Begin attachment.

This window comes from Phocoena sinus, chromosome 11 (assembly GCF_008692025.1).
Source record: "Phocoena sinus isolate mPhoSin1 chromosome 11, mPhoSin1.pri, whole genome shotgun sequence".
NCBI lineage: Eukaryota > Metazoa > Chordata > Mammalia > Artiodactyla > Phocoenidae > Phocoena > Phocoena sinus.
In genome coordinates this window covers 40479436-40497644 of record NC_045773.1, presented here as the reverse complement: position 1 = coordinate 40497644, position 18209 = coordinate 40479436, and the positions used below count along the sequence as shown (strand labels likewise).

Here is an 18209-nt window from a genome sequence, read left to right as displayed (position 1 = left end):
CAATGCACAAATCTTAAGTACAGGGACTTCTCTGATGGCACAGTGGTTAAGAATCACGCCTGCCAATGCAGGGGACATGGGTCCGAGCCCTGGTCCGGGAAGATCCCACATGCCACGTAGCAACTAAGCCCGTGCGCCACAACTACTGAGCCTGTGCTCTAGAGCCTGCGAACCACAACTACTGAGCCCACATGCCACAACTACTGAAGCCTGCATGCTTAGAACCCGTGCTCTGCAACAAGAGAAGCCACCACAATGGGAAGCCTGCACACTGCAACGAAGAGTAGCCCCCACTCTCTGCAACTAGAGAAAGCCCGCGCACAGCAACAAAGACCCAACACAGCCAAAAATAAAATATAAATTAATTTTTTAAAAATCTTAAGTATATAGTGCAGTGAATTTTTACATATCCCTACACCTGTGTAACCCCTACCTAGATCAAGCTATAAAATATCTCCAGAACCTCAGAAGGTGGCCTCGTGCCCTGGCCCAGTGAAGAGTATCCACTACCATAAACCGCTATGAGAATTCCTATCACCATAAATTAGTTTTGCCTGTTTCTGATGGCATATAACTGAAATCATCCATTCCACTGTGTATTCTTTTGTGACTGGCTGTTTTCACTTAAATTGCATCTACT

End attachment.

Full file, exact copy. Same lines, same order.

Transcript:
This window comes from Phocoena sinus, chromosome 11 (assembly GCF_008692025.1).
Source record: "Phocoena sinus isolate mPhoSin1 chromosome 11, mPhoSin1.pri, whole genome shotgun sequence".
NCBI lineage: Eukaryota > Metazoa > Chordata > Mammalia > Artiodactyla > Phocoenidae > Phocoena > Phocoena sinus.
In genome coordinates this window covers 40479436-40497644 of record NC_045773.1, presented here as the reverse complement: position 1 = coordinate 40497644, position 18209 = coordinate 40479436, and the positions used below count along the sequence as shown (strand labels likewise).

Here is an 18209-nt window from a genome sequence, read left to right as displayed (position 1 = left end):
CAATGCACAAATCTTAAGTACAGGGACTTCTCTGATGGCACAGTGGTTAAGAATCACGCCTGCCAATGCAGGGGACATGGGTCCGAGCCCTGGTCCGGGAAGATCCCACATGCCACGTAGCAACTAAGCCCGTGCGCCACAACTACTGAGCCTGTGCTCTAGAGCCTGCGAACCACAACTACTGAGCCCACATGCCACAACTACTGAAGCCTGCATGCTTAGAACCCGTGCTCTGCAACAAGAGAAGCCACCACAATGGGAAGCCTGCACACTGCAACGAAGAGTAGCCCCCACTCTCTGCAACTAGAGAAAGCCCGCGCACAGCAACAAAGACCCAACACAGCCAAAAATAAAATATAAATTAATTTTTTAAAAATCTTAAGTATATAGTGCAGTGAATTTTTACATATCCCTACACCTGTGTAACCCCTACCTAGATCAAGCTATAAAATATCTCCAGAACCTCAGAAGGTGGCCTCGTGCCCTGGCCCAGTGAAGAGTATCCACTACCATAAACCGCTATGAGAATTCCTATCACCATAAATTAGTTTTGCCTGTTTCTGATGGCATATAACTGAAATCATCCATTCCACTGTGTATTCTTTTGTGACTGGCTGTTTTCACTTAAATTGCATCTACT